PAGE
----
2. You get gold from killing monsters and monsters drop items that you can sell to other players. So basically they just kill things for 12 hours in a row and sell what they get from them.
          All the good gear comes from “dungeons” where you need to have like 25 man “raids” or something.

          1. My roommate used to play literally all day on weekends back in grad school.
            He would forget to eat and wouldn’t get up for anything unless he really really had to piss.

          2. That is why I don’t play. It would be pretty fun if you could go solo. But I would hate to have to deal with the other douche bags to get anything done.

      2. I disagree. Mobs do drop some decent loot per mob in MOunt Hyjal, Deepholm, Twightlight highlands, and the other two new zones. Seeing how Twighligh highlands is an 82-85 zone, you’d probably want some good armor, else you will have downtime to restore health and mana. So I would guess that they have some of the better armor.

        Plus stuff can be sold at the auction house. If these guys play in groups, they could do 5-man instances and get the better loot and sell it for gold. I think it is a good question as to whether you can make more gold grinding mobs or getting the good loot in the instances.

  2. Who are we to interfere in their chosen lifestyle?

  3. In other news, Thomas Friedman has successfully reached the highest level in World of Warcraft in record time.

    1. LOL. Actually Friedman got an even worse sentence. He is in administrative segregation being forced to write stupid shit for the New York Times every week. I am sure he is begging to play World of Warcraft.

  4. 12 hours a day sounds like nothing compared to the average world of warcraft player.

    1. Yeah, I’ve played a lot more than that on my days off. It’s a fun game, but it’s more addictive than any drug I’ve had.

  5. You know, if the people we put in jail were all real criminals like murderers and rapists and such and not nonviolent drug offenders and the like, I wouldn’t be opposed to an organized prison life, whether it’s labor or boot camp or whatever. He’ll, it could just be forced education; something to keep them busy and not just training to be better criminals while raping an murdering all day. I guess that’s a pretty big ‘if’, though, especially in China where you go to jail for looking at the wrong person or excessive use of pronouns or something.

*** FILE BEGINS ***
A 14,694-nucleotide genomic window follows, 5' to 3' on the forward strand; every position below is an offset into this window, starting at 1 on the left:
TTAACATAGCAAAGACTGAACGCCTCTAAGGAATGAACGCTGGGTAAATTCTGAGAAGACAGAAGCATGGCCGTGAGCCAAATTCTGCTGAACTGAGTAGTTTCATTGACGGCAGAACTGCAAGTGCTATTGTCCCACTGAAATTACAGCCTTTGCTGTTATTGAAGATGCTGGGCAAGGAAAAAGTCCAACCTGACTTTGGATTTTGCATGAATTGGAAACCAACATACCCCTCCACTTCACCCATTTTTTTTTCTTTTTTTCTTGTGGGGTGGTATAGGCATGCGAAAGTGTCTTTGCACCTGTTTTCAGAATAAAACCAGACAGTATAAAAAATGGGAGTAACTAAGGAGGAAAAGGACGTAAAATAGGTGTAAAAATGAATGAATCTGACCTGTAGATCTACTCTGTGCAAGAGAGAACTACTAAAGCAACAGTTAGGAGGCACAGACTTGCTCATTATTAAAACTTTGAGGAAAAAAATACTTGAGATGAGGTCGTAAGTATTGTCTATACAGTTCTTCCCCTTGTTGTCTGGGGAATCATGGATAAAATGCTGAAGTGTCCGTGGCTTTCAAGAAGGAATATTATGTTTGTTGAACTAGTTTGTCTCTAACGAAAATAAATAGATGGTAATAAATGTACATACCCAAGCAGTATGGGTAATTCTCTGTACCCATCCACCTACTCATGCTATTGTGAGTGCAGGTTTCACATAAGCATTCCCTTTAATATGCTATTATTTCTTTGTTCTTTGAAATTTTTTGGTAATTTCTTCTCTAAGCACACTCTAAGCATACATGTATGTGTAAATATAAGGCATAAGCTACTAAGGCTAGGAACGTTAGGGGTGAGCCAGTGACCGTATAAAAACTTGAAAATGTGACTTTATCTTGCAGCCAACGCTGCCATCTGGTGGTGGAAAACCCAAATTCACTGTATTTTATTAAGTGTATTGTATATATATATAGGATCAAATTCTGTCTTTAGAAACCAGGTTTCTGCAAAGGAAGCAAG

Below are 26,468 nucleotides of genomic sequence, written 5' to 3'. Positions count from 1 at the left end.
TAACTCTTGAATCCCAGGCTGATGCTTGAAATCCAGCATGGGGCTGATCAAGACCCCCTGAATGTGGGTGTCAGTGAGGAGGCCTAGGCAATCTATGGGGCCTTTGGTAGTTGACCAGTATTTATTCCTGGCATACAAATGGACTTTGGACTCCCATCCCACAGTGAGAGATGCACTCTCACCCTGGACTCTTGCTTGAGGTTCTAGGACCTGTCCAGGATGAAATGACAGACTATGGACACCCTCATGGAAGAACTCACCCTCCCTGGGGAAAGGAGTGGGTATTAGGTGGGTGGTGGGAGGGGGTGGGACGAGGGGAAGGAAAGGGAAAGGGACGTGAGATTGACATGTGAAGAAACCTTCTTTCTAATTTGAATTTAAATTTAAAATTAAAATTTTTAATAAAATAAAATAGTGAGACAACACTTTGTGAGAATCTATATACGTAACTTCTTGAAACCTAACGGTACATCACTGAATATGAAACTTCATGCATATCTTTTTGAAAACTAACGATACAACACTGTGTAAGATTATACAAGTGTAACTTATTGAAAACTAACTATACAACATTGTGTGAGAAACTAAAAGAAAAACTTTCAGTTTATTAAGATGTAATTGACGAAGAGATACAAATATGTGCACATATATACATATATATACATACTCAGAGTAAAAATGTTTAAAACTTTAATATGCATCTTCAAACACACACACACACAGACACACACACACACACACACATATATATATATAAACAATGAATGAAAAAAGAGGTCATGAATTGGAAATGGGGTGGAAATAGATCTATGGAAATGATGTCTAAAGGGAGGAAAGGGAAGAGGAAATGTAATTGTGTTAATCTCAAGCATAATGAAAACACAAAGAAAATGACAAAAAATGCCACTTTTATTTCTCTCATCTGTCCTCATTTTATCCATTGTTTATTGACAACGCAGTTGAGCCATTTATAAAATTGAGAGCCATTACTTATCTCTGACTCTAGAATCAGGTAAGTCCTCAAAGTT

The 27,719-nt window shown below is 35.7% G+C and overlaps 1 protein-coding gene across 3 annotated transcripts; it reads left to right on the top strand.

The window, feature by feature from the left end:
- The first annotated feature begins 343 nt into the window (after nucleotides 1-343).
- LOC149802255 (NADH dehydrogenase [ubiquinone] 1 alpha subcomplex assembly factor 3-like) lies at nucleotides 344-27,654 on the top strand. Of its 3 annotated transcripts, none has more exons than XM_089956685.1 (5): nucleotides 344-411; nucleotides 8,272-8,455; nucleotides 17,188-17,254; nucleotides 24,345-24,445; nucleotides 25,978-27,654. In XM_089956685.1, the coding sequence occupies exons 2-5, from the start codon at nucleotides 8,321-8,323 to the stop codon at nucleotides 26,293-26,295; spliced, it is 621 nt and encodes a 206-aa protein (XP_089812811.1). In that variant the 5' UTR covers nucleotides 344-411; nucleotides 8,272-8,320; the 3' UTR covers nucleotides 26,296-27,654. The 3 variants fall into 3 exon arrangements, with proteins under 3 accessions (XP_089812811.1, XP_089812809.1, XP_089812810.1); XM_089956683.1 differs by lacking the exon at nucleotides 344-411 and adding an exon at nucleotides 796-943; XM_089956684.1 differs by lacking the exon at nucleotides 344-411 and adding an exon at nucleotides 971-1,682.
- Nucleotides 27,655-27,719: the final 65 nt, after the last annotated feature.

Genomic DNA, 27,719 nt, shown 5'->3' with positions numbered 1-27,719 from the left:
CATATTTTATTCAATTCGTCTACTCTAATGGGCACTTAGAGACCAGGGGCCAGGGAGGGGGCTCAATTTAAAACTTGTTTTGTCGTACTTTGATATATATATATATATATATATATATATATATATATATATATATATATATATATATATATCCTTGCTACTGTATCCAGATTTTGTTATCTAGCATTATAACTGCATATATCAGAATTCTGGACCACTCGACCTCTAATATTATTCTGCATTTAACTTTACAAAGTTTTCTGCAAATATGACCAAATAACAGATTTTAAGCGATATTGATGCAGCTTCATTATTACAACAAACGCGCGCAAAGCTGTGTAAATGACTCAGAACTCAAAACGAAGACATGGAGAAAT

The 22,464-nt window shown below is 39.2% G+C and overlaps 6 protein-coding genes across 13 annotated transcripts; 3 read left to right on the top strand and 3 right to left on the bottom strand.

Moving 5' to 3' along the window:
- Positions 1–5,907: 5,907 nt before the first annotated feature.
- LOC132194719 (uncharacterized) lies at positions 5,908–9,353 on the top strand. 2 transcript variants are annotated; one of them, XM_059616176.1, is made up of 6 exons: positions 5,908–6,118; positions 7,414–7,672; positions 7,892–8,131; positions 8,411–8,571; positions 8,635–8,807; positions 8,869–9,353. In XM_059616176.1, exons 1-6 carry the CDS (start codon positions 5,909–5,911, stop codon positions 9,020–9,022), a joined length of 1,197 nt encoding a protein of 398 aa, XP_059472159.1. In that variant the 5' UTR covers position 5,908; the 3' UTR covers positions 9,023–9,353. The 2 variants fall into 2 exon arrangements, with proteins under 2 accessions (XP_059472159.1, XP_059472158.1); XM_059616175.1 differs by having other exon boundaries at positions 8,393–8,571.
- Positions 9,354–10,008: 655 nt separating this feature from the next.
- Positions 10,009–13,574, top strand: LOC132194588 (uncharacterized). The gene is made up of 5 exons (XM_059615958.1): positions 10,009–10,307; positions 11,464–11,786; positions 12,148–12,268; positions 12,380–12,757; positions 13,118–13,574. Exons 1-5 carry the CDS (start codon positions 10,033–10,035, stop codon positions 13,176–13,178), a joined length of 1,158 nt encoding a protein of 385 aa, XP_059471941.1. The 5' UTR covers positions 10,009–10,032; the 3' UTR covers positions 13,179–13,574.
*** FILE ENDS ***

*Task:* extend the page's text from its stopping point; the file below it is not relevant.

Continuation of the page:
1. All prisoners should be issued lazyboys and 20 boxes of twinkies per day and 24/7 televison.

      They should all come out of the joint 400 lbs and unable to run more than 30 feet.

      1. an they should be able to smoke weed so the game would be more interesting and they wouldnt get bored and they could eat 40 boxes of twinkies and weigh even more!

  6. If only we could apply this to America /friedman’s next column

  7. “The lack of regulations has meant that even prisoners can be exploited in this virtual world for profit.”

    That mindless statement is gold (ha ha). Exactly what kind of regulation does Teh Garudian think would control this? I admit I haven’t read most EULAs very closely, and probably the Chinese prison system doesn’t either, but even if there were a clause in there that said, “Do not imprison people and force them to play this game”, we’d probably ignore it.

    1. Pretty sure they’re busy ignoring the whole “no selling of game items for real money” part of the ToS. So, yeah.

  8. Two things:

    1. Frequently the trading of real money for in-game resources is a violation of the agreement between the user and the game owner. The issue is the lack of the ability to enforce these contracts in China, not regulation. Blizzard can and does ban folks who do this from the game when they can track it down.